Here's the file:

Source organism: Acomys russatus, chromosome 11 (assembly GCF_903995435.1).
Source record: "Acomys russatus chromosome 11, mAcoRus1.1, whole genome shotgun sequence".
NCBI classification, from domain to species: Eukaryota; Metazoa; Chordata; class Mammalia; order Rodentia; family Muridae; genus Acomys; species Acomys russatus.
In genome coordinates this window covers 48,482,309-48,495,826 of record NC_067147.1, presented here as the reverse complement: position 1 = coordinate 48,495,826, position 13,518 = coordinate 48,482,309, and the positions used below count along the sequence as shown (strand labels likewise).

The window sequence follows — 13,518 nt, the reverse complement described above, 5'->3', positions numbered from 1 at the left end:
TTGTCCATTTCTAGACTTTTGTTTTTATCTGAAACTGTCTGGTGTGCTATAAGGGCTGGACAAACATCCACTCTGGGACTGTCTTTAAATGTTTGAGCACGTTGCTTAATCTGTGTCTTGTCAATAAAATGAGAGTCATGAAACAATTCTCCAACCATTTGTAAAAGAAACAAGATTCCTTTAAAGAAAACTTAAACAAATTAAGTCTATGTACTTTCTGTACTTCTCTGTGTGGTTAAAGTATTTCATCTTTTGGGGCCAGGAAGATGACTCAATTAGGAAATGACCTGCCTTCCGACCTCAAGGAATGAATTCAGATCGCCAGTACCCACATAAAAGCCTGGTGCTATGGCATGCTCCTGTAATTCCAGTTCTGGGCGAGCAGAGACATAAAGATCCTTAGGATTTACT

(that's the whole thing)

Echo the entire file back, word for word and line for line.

Source organism: Acomys russatus, chromosome 11 (assembly GCF_903995435.1).
Source record: "Acomys russatus chromosome 11, mAcoRus1.1, whole genome shotgun sequence".
NCBI classification, from domain to species: Eukaryota; Metazoa; Chordata; class Mammalia; order Rodentia; family Muridae; genus Acomys; species Acomys russatus.
In genome coordinates this window covers 48,482,309-48,495,826 of record NC_067147.1, presented here as the reverse complement: position 1 = coordinate 48,495,826, position 13,518 = coordinate 48,482,309, and the positions used below count along the sequence as shown (strand labels likewise).

The window sequence follows — 13,518 nt, the reverse complement described above, 5'->3', positions numbered from 1 at the left end:
TTGTCCATTTCTAGACTTTTGTTTTTATCTGAAACTGTCTGGTGTGCTATAAGGGCTGGACAAACATCCACTCTGGGACTGTCTTTAAATGTTTGAGCACGTTGCTTAATCTGTGTCTTGTCAATAAAATGAGAGTCATGAAACAATTCTCCAACCATTTGTAAAAGAAACAAGATTCCTTTAAAGAAAACTTAAACAAATTAAGTCTATGTACTTTCTGTACTTCTCTGTGTGGTTAAAGTATTTCATCTTTTGGGGCCAGGAAGATGACTCAATTAGGAAATGACCTGCCTTCCGACCTCAAGGAATGAATTCAGATCGCCAGTACCCACATAAAAGCCTGGTGCTATGGCATGCTCCTGTAATTCCAGTTCTGGGCGAGCAGAGACATAAAGATCCTTAGGATTTACT